Project Description

Red Pepper Lyutenitsa

The Bulgarian word lyut means, hot, pungent, or spicy. This condiment has numerous uses and is sold commercially in Bulgaria, but homemade is best. Though lyutenitsa is classically made with more tomatoes than peppers, I have also seen it made this way with a predominance of peppers. One can make a delicious evening meal of lyutenitsa spread on toast, feta cheese, and red wine. It is also served as a side dish with many meals.

  • 4-5 large red bell peppers
  • 1 small onion, minced
  • 2 serrano chiles
  • 4-5 Tbsp. tomato paste
  • ¼ cup sunflower oil
  • 1 tsp. salt or to taste

Roast peppers, stem and all, over the flame of a stove or on the grill; turn frequently until their skins are black. Place in a paper bag or steam for a few minutes in order to loosen the skin. Wash off the charred skin; destem and deseed. Destem and deseed chiles. Place peppers, onion, chiles, tomato paste, oil, and salt in a blender and puree until smooth. Serve with a good, crusty bread. Makes about 2 cups.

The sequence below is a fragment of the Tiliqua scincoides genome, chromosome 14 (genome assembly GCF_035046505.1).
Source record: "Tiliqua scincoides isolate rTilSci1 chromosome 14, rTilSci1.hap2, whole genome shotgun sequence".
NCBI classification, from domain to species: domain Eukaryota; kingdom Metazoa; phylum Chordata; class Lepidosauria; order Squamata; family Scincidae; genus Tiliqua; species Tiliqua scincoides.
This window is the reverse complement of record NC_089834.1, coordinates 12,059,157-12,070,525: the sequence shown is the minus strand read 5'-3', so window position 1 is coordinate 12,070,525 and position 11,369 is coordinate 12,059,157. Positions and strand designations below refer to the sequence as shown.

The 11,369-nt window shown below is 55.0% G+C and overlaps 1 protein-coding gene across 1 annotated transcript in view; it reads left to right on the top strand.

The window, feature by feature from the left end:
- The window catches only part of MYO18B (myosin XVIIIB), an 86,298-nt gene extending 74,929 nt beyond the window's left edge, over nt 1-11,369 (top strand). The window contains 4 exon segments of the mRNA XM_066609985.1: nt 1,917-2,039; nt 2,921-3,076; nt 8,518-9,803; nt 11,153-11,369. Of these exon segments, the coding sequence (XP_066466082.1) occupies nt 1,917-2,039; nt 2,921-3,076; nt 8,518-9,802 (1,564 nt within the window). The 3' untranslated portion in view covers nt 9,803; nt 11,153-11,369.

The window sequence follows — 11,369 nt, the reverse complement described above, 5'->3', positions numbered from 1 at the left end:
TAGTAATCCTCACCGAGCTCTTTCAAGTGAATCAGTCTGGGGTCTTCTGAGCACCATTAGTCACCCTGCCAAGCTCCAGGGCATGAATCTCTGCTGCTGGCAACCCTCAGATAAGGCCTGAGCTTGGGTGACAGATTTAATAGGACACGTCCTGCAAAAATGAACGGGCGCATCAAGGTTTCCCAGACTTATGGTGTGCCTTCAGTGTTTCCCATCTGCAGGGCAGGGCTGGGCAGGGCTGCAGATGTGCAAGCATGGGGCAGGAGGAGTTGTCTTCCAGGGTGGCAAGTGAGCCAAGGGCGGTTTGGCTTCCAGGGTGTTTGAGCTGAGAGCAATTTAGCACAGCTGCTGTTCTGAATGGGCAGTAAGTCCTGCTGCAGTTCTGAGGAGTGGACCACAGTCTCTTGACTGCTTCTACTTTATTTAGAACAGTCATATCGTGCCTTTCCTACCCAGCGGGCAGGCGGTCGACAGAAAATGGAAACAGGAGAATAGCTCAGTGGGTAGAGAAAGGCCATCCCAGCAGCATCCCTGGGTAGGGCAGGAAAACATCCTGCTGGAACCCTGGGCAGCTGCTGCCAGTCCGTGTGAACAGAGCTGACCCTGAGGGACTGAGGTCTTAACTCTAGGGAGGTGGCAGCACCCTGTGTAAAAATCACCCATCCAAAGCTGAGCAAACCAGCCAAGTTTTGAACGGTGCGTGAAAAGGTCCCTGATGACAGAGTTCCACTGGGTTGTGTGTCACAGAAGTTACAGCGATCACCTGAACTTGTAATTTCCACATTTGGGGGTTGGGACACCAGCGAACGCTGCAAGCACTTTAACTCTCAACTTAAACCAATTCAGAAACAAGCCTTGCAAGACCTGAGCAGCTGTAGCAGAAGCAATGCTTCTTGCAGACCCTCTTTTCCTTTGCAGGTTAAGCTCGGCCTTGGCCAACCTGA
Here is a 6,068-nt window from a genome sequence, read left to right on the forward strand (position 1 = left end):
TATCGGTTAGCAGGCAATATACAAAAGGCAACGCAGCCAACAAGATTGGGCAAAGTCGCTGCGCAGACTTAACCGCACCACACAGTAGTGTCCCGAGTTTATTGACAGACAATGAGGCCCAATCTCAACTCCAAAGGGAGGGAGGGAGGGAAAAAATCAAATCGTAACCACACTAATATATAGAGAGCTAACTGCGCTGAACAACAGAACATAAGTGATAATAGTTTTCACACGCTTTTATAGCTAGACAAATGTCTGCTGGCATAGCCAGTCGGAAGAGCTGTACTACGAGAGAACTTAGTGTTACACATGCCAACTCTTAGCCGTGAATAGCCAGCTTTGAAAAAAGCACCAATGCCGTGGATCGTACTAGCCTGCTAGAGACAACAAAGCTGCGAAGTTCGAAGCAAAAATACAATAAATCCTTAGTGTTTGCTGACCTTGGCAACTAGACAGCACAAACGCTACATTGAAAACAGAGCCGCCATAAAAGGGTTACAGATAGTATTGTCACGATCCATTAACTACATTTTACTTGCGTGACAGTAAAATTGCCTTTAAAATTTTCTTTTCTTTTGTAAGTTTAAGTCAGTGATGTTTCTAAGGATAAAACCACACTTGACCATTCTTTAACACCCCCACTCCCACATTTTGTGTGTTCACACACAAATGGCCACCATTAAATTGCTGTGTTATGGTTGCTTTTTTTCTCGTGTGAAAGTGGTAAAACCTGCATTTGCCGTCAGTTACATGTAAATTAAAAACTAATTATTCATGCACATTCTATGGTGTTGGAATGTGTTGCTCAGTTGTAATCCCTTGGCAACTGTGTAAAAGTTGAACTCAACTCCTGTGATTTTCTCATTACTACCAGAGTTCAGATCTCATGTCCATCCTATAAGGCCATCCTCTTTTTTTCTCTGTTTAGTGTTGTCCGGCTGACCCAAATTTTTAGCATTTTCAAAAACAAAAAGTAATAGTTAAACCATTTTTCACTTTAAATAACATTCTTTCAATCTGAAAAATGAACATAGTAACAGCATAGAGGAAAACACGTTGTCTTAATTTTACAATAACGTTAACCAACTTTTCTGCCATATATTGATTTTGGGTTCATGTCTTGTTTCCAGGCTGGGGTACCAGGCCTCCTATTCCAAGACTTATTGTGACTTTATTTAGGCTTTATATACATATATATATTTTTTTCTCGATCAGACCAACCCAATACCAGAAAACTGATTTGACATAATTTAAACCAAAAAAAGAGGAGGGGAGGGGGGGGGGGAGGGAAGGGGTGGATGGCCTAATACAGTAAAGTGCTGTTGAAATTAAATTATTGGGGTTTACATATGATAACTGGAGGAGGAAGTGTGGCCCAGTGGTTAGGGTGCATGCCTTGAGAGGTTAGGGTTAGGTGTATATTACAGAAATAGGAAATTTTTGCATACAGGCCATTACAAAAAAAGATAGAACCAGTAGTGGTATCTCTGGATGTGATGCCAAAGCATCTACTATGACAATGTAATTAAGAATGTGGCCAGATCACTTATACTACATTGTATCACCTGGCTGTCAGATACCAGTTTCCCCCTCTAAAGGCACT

Bulgarian peppers
At the end of the growing season in Bulgaria, the open-air markets are full of shiny red tomatoes, huge pumpkins with gray-green shells, and the first fruits of the year’s bountiful pepper crop. My favorite Bulgarian peppers are sweet, jewel-red peppers, wide at the top, about 5-6 inches long, and tapered to a point. These are the peppers that Bulgarians can and bottle commercially, to produce one of their major food exports, as well as those they employ to create the pepper dishes which permeate their cuisine.